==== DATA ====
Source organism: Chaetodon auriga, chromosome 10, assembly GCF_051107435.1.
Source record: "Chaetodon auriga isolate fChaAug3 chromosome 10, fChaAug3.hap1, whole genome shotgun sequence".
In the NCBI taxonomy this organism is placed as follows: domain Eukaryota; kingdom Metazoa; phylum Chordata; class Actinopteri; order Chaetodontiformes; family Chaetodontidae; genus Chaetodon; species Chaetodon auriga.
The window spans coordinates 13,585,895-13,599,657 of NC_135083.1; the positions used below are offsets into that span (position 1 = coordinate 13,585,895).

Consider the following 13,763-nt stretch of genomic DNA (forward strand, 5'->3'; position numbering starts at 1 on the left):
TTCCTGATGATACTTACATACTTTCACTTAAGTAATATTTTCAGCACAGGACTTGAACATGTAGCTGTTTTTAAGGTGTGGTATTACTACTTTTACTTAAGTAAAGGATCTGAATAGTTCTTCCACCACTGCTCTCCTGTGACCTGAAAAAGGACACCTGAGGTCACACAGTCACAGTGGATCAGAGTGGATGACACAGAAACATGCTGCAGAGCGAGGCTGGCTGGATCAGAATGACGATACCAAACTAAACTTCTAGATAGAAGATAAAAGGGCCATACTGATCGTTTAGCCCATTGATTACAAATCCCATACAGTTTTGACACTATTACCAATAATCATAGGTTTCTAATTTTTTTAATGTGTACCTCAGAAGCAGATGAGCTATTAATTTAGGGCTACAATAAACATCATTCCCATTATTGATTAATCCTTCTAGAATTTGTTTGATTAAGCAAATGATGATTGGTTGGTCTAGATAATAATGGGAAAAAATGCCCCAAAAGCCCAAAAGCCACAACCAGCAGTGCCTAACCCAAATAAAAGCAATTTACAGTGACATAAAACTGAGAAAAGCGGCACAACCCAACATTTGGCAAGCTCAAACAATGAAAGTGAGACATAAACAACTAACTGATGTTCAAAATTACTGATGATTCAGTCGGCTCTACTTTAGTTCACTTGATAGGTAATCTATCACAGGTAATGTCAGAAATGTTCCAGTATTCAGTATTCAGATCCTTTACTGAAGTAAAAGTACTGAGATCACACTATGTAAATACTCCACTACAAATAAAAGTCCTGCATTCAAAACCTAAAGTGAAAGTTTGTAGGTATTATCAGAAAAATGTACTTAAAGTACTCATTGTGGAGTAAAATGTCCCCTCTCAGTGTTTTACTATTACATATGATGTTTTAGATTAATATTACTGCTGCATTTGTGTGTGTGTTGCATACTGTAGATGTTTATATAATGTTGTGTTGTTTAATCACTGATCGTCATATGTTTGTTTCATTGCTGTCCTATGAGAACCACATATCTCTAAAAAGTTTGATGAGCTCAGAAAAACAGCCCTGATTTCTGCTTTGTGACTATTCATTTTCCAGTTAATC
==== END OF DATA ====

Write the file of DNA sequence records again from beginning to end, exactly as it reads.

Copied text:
Source organism: Chaetodon auriga, chromosome 10, assembly GCF_051107435.1.
Source record: "Chaetodon auriga isolate fChaAug3 chromosome 10, fChaAug3.hap1, whole genome shotgun sequence".
In the NCBI taxonomy this organism is placed as follows: domain Eukaryota; kingdom Metazoa; phylum Chordata; class Actinopteri; order Chaetodontiformes; family Chaetodontidae; genus Chaetodon; species Chaetodon auriga.
The window spans coordinates 13,585,895-13,599,657 of NC_135083.1; the positions used below are offsets into that span (position 1 = coordinate 13,585,895).

Consider the following 13,763-nt stretch of genomic DNA (forward strand, 5'->3'; position numbering starts at 1 on the left):
TTCCTGATGATACTTACATACTTTCACTTAAGTAATATTTTCAGCACAGGACTTGAACATGTAGCTGTTTTTAAGGTGTGGTATTACTACTTTTACTTAAGTAAAGGATCTGAATAGTTCTTCCACCACTGCTCTCCTGTGACCTGAAAAAGGACACCTGAGGTCACACAGTCACAGTGGATCAGAGTGGATGACACAGAAACATGCTGCAGAGCGAGGCTGGCTGGATCAGAATGACGATACCAAACTAAACTTCTAGATAGAAGATAAAAGGGCCATACTGATCGTTTAGCCCATTGATTACAAATCCCATACAGTTTTGACACTATTACCAATAATCATAGGTTTCTAATTTTTTTAATGTGTACCTCAGAAGCAGATGAGCTATTAATTTAGGGCTACAATAAACATCATTCCCATTATTGATTAATCCTTCTAGAATTTGTTTGATTAAGCAAATGATGATTGGTTGGTCTAGATAATAATGGGAAAAAATGCCCCAAAAGCCCAAAAGCCACAACCAGCAGTGCCTAACCCAAATAAAAGCAATTTACAGTGACATAAAACTGAGAAAAGCGGCACAACCCAACATTTGGCAAGCTCAAACAATGAAAGTGAGACATAAACAACTAACTGATGTTCAAAATTACTGATGATTCAGTCGGCTCTACTTTAGTTCACTTGATAGGTAATCTATCACAGGTAATGTCAGAAATGTTCCAGTATTCAGTATTCAGATCCTTTACTGAAGTAAAAGTACTGAGATCACACTATGTAAATACTCCACTACAAATAAAAGTCCTGCATTCAAAACCTAAAGTGAAAGTTTGTAGGTATTATCAGAAAAATGTACTTAAAGTACTCATTGTGGAGTAAAATGTCCCCTCTCAGTGTTTTACTATTACATATGATGTTTTAGATTAATATTACTGCTGCATTTGTGTGTGTGTTGCATACTGTAGATGTTTATATAATGTTGTGTTGTTTAATCACTGATCGTCATATGTTTGTTTCATTGCTGTCCTATGAGAACCACATATCTCTAAAAAGTTTGATGAGCTCAGAAAAACAGCCCTGATTTCTGCTTTGTGACTATTCATTTTCCAGTTAATC